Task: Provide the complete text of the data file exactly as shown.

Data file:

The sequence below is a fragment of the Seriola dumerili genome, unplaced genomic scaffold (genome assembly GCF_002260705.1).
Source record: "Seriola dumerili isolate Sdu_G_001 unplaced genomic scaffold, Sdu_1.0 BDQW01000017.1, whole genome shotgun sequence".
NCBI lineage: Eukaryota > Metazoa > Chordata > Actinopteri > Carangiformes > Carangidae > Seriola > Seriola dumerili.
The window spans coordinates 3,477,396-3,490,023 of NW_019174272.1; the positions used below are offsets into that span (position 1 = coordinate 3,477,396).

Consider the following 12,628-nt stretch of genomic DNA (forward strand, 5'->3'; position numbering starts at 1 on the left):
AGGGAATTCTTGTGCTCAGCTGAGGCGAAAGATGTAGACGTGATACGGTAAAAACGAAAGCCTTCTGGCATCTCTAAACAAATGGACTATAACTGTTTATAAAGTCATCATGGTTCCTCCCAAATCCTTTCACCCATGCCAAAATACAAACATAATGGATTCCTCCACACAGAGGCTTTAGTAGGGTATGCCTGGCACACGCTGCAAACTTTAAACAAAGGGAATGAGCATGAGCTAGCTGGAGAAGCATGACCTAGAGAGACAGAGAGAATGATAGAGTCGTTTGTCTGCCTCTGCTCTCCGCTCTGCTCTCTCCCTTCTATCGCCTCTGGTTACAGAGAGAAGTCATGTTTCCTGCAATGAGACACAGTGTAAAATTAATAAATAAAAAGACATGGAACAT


The sequence below is a fragment of the Seriola dumerili genome, unplaced genomic scaffold (genome assembly GCF_002260705.1).
Source record: "Seriola dumerili isolate Sdu_G_001 unplaced genomic scaffold, Sdu_1.0 BDQW01000017.1, whole genome shotgun sequence".
NCBI lineage: Eukaryota > Metazoa > Chordata > Actinopteri > Carangiformes > Carangidae > Seriola > Seriola dumerili.
The window spans coordinates 3,477,396-3,490,023 of NW_019174272.1; the positions used below are offsets into that span (position 1 = coordinate 3,477,396).

Consider the following 12,628-nt stretch of genomic DNA (forward strand, 5'->3'; position numbering starts at 1 on the left):
AGGGAATTCTTGTGCTCAGCTGAGGCGAAAGATGTAGACGTGATACGGTAAAAACGAAAGCCTTCTGGCATCTCTAAACAAATGGACTATAACTGTTTATAAAGTCATCATGGTTCCTCCCAAATCCTTTCACCCATGCCAAAATACAAACATAATGGATTCCTCCACACAGAGGCTTTAGTAGGGTATGCCTGGCACACGCTGCAAACTTTAAACAAAGGGAATGAGCATGAGCTAGCTGGAGAAGCATGACCTAGAGAGACAGAGAGAATGATAGAGTCGTTTGTCTGCCTCTGCTCTCCGCTCTGCTCTCTCCCTTCTATCGCCTCTGGTTACAGAGAGAAGTCATGTTTCCTGCAATGAGACACAGTGTAAAATTAATAAATAAAAAGACATGGAACAT